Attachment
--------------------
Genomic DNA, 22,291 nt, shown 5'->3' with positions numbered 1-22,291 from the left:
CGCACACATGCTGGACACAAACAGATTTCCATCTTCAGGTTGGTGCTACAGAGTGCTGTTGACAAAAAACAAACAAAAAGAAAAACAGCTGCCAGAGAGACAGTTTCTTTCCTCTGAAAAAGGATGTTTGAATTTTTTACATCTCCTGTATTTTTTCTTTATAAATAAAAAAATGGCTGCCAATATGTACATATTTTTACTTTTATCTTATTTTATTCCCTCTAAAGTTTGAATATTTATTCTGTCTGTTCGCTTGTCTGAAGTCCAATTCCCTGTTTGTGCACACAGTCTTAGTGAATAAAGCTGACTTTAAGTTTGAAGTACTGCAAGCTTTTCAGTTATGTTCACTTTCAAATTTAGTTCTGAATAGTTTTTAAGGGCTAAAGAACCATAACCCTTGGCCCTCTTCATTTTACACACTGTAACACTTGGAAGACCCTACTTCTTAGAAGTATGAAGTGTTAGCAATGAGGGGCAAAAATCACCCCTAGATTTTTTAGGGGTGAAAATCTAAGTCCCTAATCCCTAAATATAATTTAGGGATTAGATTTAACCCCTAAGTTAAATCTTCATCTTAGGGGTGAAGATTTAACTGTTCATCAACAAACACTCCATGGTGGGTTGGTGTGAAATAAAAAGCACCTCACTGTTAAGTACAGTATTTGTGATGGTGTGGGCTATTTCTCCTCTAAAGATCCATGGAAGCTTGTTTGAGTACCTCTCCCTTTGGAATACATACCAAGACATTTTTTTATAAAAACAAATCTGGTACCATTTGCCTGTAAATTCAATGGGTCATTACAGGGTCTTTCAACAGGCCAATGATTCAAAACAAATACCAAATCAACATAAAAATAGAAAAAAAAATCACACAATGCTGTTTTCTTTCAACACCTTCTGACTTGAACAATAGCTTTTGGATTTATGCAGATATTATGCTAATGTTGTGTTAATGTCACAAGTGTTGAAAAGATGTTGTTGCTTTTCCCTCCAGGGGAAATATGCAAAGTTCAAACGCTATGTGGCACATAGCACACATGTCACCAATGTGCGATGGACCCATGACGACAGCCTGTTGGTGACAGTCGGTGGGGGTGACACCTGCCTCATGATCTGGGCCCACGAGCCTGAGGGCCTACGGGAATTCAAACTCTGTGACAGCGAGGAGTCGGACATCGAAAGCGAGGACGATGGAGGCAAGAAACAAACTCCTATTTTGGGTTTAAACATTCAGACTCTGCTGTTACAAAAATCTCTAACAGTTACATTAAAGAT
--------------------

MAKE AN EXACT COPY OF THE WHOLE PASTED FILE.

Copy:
Genomic DNA, 22,291 nt, shown 5'->3' with positions numbered 1-22,291 from the left:
CGCACACATGCTGGACACAAACAGATTTCCATCTTCAGGTTGGTGCTACAGAGTGCTGTTGACAAAAAACAAACAAAAAGAAAAACAGCTGCCAGAGAGACAGTTTCTTTCCTCTGAAAAAGGATGTTTGAATTTTTTACATCTCCTGTATTTTTTCTTTATAAATAAAAAAATGGCTGCCAATATGTACATATTTTTACTTTTATCTTATTTTATTCCCTCTAAAGTTTGAATATTTATTCTGTCTGTTCGCTTGTCTGAAGTCCAATTCCCTGTTTGTGCACACAGTCTTAGTGAATAAAGCTGACTTTAAGTTTGAAGTACTGCAAGCTTTTCAGTTATGTTCACTTTCAAATTTAGTTCTGAATAGTTTTTAAGGGCTAAAGAACCATAACCCTTGGCCCTCTTCATTTTACACACTGTAACACTTGGAAGACCCTACTTCTTAGAAGTATGAAGTGTTAGCAATGAGGGGCAAAAATCACCCCTAGATTTTTTAGGGGTGAAAATCTAAGTCCCTAATCCCTAAATATAATTTAGGGATTAGATTTAACCCCTAAGTTAAATCTTCATCTTAGGGGTGAAGATTTAACTGTTCATCAACAAACACTCCATGGTGGGTTGGTGTGAAATAAAAAGCACCTCACTGTTAAGTACAGTATTTGTGATGGTGTGGGCTATTTCTCCTCTAAAGATCCATGGAAGCTTGTTTGAGTACCTCTCCCTTTGGAATACATACCAAGACATTTTTTTATAAAAACAAATCTGGTACCATTTGCCTGTAAATTCAATGGGTCATTACAGGGTCTTTCAACAGGCCAATGATTCAAAACAAATACCAAATCAACATAAAAATAGAAAAAAAAATCACACAATGCTGTTTTCTTTCAACACCTTCTGACTTGAACAATAGCTTTTGGATTTATGCAGATATTATGCTAATGTTGTGTTAATGTCACAAGTGTTGAAAAGATGTTGTTGCTTTTCCCTCCAGGGGAAATATGCAAAGTTCAAACGCTATGTGGCACATAGCACACATGTCACCAATGTGCGATGGACCCATGACGACAGCCTGTTGGTGACAGTCGGTGGGGGTGACACCTGCCTCATGATCTGGGCCCACGAGCCTGAGGGCCTACGGGAATTCAAACTCTGTGACAGCGAGGAGTCGGACATCGAAAGCGAGGACGATGGAGGCAAGAAACAAACTCCTATTTTGGGTTTAAACATTCAGACTCTGCTGTTACAAAAATCTCTAACAGTTACATTAAAGAT